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The Thing That Covers Your Head if You're Harvesting Rice
July 6, 2006 5:34 AM   Subscribe

OtherPeoples'HatsFilter. I have to describe an illustration from the 1940s in which the "Asian" (nationality unspecified) character is wearing the kind of conical peaked hat usually seen on traditionally dressed Vietnamese peasants. I know that in the past these hats were referred to as "Saipan hats" or, more offensively, "Saipan coolie hats." Is there a more anthropologically correct and culturally accurate term for them? Thanks for any and all insight on this one.
posted by foxy_hedgehog to Society & Culture (14 answers total) 1 user marked this as a favorite
 
Wikipedia refers to them as Conical Straw Hats as well as Coolie Hats.

According to this page they are called "Nón La" in Vietnam.
posted by EndsOfInvention at 6:29 AM on July 6, 2006


I've only ever seen them referred to as coolie hats, even on English signs in China. Wikipedia has them as conical straw hats or coolie hats.
posted by goo at 6:31 AM on July 6, 2006


Duh, preview is good. What EndsOfInvention said.
posted by goo at 6:32 AM on July 6, 2006


Is coolie now offensive in and of itself, as opposed to being used as a slur for Asians in general? I just can't keep up. Neither coolie nor coolie hat is marked "disparaging" or "offensive" in the latest (2004) edition of Merriam-Webster's Collegiate. So what do you call an unskilled laborer or porter in the Far East?
posted by languagehat at 7:08 AM on July 6, 2006


I saw a gardener (caucasian, for what's worth) wearing one of these last week and was wondering myself whether the name coolie hat was acceptable. Thanks for the question and answers!
posted by Songdog at 7:17 AM on July 6, 2006


I didn't think it was offensive (the hat features as a costume piece when creating characters in the very-popular City Of Heroes and City Of Villains MMORPGs and is called a "coolie"), but the Wikipedia article for "coolie" ("unskilled laborers from Asia particularly China and India in the 1800s to early 1900s") says that it is "often considered an offensive racial slur on par with 'nigger'."
posted by EndsOfInvention at 7:29 AM on July 6, 2006


For some reason, dames don't like getting called "skirts" either, even though as a name for an article of clothing, it's inoffensive.
posted by RobotHero at 7:43 AM on July 6, 2006


I asked a Japanese man once, because this question also bugs me. After a moment of thought, he said they're called kasa or gasa (I forget which) and I think that's their same word for umbrella, which makes sense in this context.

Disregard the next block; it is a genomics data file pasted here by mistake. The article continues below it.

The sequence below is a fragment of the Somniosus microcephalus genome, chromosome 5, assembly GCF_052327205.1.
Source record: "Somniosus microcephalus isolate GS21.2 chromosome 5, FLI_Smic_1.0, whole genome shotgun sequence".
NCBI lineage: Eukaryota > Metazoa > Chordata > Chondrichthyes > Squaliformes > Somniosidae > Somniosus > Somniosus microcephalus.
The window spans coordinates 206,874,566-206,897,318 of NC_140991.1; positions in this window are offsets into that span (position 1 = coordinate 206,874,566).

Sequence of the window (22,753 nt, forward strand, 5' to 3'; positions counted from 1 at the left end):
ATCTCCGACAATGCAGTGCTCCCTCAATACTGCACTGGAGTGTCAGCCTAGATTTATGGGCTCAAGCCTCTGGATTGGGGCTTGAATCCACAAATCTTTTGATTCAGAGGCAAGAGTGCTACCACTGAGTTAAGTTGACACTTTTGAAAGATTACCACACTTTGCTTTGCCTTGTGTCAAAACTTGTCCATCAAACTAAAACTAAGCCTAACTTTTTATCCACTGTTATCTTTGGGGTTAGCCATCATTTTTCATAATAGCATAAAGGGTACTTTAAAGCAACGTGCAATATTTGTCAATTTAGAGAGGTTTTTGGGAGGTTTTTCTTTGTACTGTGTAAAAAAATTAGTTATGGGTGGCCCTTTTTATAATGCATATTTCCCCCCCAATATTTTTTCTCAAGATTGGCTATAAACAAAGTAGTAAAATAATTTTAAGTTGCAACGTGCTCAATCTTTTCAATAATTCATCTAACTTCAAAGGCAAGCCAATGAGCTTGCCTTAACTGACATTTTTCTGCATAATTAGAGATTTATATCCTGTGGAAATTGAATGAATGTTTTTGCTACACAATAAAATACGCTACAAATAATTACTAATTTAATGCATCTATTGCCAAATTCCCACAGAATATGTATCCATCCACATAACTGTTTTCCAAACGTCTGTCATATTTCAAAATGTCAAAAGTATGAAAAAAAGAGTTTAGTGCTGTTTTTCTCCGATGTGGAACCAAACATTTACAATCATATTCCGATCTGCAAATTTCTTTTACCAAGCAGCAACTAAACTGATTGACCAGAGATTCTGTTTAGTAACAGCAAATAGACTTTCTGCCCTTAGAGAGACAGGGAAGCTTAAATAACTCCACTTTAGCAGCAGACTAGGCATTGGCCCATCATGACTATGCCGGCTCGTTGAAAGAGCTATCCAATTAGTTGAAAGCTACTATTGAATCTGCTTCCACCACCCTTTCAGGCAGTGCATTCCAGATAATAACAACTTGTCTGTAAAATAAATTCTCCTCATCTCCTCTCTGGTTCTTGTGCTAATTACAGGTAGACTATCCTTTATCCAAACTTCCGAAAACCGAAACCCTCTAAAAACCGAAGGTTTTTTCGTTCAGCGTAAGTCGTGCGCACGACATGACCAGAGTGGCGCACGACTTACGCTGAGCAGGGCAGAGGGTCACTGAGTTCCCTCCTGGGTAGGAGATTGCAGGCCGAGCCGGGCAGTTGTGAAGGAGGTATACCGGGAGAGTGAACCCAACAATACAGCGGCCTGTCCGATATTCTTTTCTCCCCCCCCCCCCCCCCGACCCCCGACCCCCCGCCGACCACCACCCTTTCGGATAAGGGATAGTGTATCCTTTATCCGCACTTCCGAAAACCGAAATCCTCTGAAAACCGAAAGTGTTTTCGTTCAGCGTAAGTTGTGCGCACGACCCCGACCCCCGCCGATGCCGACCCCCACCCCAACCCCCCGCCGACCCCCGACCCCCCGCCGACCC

posted by Rash at 9:11 AM on July 6, 2006


Thanks to you all- boy would I love to refer to 'em as "Non La" because I'd sound super smart. But it sounds like I might just have to go with "concical straw hats." Interesting that they are referred to as "coolie hats" even in China- a borrowing of a Western term for something that was theirs in the first place.

It seems that there are some parts of everyday life in a culture that are so embedded and obvious they don't necessarily have names.
posted by foxy_hedgehog at 9:42 AM on July 6, 2006


Rash -- it's "kasa", and umbrella is also "kasa", but they're written with different kanji. "Hat" or "shade" is 笠, and "umbrella" is 傘.
posted by vorfeed at 10:33 AM on July 6, 2006


Is coolie now offensive in and of itself?

Yes it is. "Coolie" is derived from the Hindi term for the lowest class of labour to which porters, rickshaw pullers, shoe shiners and garbage collectors belong. Such forms of exploitation are still rife and the term is still in literal use throughout Asia, therefore it would be disengenous to try to dissassociate its meaning in a Western context.
posted by randomstriker at 12:32 PM on July 6, 2006


Apparently coolie is one of a few words that originated in Chinese, became Anglicized, and was then adopted back into Chinese (well, Cantonese at least)..
posted by Chuckles at 1:38 PM on July 6, 2006


So did is it derived from Chinese or Hindi?
posted by pantsrobot at 4:49 PM on July 6, 2006


Hmm.. Now that I have read that wikipedia link a little..

I'm referring to a few Hong Kong people I've met who believed that it was an english word. On further discussion they concluded that there was a Cantonese word similar, but not identical, to the Cantonese'ified (sinocised? whatever..) version of the english word.
posted by Chuckles at 5:16 PM on July 6, 2006


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